Health: Why do we get Cancer?
I doubt I will ever know why I got Cancer.
There will always be a part of me that wonders. Why me? Was it my fault? I didn't smoke, drank moderately. I wasn't overweight, my diet was ok, perhaps I could have exercised more? Yet ironically both times I have been diagnosed with Cancer was when I was at my healthiest!
There are however known factors which increase your risk, age being one of the biggest risk factors, with people over the age of sixty-five at the greatest risk. Genetics can also play a part, some cancers can arise from a gene mutation and can be inherited. It does not mean you will develop cancer, but there is a greater chance.
Some health factors may also increase our risk of some cancers. Low immunity can increase the risk of cancers, such as lymphoma, non-melanoma skin cancer, and Kaposi's Sarcoma which usually affects the skin, lining of the mouth, and organs such as lungs and liver.
'Occupational Factors' have also shown to increase you chances of getting cancer, such as exposure to some substances or working outside in the sun for long periods. My Dad had Non-Hodgkins Lymphoma which could have been caused by working with certain since banned chemicals in the dye industry, again something we'll never know for sure, but my Mum developed the same cancer years later. Again we were told she could have got it from washing my Dads lab coats.
Environmental Factors can too increase your chances, the main environmental factor being exposure to ultraviolet radiation. Other factors, although small, include air pollution in cities, and radon gas.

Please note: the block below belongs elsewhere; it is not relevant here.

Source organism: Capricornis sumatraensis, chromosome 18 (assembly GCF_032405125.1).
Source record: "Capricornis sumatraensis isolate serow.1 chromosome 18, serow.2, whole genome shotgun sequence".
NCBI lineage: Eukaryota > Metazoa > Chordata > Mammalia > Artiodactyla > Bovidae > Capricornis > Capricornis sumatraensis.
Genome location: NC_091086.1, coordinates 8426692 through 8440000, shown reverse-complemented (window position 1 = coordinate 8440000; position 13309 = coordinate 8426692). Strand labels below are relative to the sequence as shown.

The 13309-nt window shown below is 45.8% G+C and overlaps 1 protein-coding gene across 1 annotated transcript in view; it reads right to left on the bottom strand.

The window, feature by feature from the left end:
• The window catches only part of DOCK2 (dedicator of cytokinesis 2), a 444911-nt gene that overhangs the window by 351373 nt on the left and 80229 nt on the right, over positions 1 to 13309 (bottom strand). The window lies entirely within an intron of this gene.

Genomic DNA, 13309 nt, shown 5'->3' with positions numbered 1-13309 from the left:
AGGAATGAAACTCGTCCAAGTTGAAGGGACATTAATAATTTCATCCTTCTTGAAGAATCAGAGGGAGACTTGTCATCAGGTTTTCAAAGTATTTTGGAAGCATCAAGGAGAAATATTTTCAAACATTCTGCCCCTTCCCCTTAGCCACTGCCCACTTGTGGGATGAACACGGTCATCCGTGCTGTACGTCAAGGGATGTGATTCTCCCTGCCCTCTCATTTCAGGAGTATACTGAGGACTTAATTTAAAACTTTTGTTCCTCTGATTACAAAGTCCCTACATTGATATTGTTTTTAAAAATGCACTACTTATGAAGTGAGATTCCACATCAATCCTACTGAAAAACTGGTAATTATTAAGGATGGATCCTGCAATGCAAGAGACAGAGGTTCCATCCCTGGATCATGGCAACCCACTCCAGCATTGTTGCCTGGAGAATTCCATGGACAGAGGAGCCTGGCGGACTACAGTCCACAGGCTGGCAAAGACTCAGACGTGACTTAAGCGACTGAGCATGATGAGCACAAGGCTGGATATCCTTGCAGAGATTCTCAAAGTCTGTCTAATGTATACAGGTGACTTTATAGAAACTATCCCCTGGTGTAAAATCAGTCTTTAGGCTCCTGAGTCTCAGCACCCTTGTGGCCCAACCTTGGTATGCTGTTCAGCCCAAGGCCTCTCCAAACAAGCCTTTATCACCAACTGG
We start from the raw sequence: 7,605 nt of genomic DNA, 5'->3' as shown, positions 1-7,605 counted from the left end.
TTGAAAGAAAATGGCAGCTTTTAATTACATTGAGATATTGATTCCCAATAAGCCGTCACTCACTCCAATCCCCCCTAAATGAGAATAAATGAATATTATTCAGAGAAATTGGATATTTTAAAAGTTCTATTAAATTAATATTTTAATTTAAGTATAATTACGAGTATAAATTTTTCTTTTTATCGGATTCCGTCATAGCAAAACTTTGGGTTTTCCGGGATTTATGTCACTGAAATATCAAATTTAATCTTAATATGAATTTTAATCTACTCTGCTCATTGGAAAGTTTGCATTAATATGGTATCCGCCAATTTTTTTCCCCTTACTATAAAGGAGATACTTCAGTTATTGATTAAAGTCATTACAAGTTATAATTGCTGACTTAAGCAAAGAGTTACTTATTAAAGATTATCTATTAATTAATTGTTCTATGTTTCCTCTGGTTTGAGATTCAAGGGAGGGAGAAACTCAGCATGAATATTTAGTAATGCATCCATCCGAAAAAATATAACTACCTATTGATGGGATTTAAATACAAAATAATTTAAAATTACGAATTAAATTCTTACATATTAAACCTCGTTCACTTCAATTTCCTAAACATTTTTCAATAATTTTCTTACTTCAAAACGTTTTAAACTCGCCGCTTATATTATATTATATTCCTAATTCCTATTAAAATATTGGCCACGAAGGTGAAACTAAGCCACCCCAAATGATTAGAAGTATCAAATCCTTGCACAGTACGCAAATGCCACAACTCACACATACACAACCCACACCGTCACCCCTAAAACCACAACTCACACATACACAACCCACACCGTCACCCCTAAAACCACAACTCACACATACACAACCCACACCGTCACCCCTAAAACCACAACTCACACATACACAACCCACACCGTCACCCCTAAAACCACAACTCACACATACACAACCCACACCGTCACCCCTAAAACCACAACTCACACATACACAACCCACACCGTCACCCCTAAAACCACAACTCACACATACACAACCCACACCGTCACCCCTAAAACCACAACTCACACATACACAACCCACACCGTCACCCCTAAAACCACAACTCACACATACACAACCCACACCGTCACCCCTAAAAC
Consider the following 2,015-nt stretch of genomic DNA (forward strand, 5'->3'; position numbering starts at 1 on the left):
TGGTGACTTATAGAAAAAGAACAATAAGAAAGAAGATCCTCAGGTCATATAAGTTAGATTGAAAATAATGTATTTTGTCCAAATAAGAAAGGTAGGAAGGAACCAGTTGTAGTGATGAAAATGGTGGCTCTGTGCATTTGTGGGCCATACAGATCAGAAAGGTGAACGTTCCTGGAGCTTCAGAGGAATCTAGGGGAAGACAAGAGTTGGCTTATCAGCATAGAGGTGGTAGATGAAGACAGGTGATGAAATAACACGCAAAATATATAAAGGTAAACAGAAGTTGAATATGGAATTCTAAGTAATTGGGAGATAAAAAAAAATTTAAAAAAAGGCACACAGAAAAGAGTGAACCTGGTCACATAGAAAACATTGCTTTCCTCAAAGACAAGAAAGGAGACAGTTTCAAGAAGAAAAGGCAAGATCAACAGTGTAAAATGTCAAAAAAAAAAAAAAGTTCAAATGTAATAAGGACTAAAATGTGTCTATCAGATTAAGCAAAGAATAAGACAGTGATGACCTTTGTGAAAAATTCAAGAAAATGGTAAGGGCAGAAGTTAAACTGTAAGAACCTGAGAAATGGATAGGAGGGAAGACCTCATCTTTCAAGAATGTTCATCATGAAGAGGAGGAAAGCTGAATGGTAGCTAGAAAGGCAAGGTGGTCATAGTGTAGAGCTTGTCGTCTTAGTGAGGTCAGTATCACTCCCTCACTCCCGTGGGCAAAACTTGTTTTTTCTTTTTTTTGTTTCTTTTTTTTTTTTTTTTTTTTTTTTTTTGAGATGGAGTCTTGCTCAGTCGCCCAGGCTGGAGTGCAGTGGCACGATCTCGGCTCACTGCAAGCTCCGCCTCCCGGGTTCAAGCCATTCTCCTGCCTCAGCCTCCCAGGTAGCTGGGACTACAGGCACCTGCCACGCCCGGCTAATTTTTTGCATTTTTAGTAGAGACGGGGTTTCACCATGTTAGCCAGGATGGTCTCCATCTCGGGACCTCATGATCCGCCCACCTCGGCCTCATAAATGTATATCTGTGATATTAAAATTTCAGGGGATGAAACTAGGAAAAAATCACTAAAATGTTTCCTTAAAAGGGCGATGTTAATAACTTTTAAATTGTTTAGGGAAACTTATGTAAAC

Scientists use the terms incidence and prevalence in relation to cancer to describe how widespread diseases are. Incidence is the number of people who develop cancer within a specific time frame e.g a month or a year.
Prevalence is the number of people who are living with Cancer during a specific time period.
According to cancerresearch.org there were 367,167 cases of cancer between 2015-2017 in the UK
More than half of new cases of cancer are breast, prostate, lung or bowel cancer.
Each year more than a third (36%) of all cancer cases in the UK are diagnosed in people aged 75 and over (2015-2017).
Since the early 1900s incidence rates for all cancers combined have increased for all the broad age groups in the UK. The increase is largest in people aged 0-24 where rates have increased almost a quarter (23%) (2015-2017) We have to question why? Is there something in our lifestyle or diet in now that is contributing?
Here are some more facts that indicate if you are more at risk:
Cancer is more common in white and black males than in Asian males.
Cancer is more common in white females than in Black or Asian females.
There are more cases of Cancer in individuals who live in deprived areas
The incidence for different types of cancer in 2017 are:
Breast Cancer in women 54,722
Prostate Cancer in men 48,588
Lung Cancer in men 24,881; and women 23, 087
Scary statistics huh? Which is why we need to do everything we can to prevent this terrible disease. As I said at the top of this post, I'll never know 'why me' and I'm still working with the fear of another recurrence and the block on my motivation to diet and exercise, being as this is when it occurred.
To turn around my thinking, a psychologist told me that had I not been so fit and well, maybe I wouldn't have coped with treatment as well, maybe my chances of survival would have been reduced, would I have found the lump had I been overweight?
I can't turn back the clock, all I can do is give my body the best chance it has, and whatever my mental block is telling me, that does seem to be with diet and exercise, as well as being vigilant when it comes to checking. I urge you to do the same.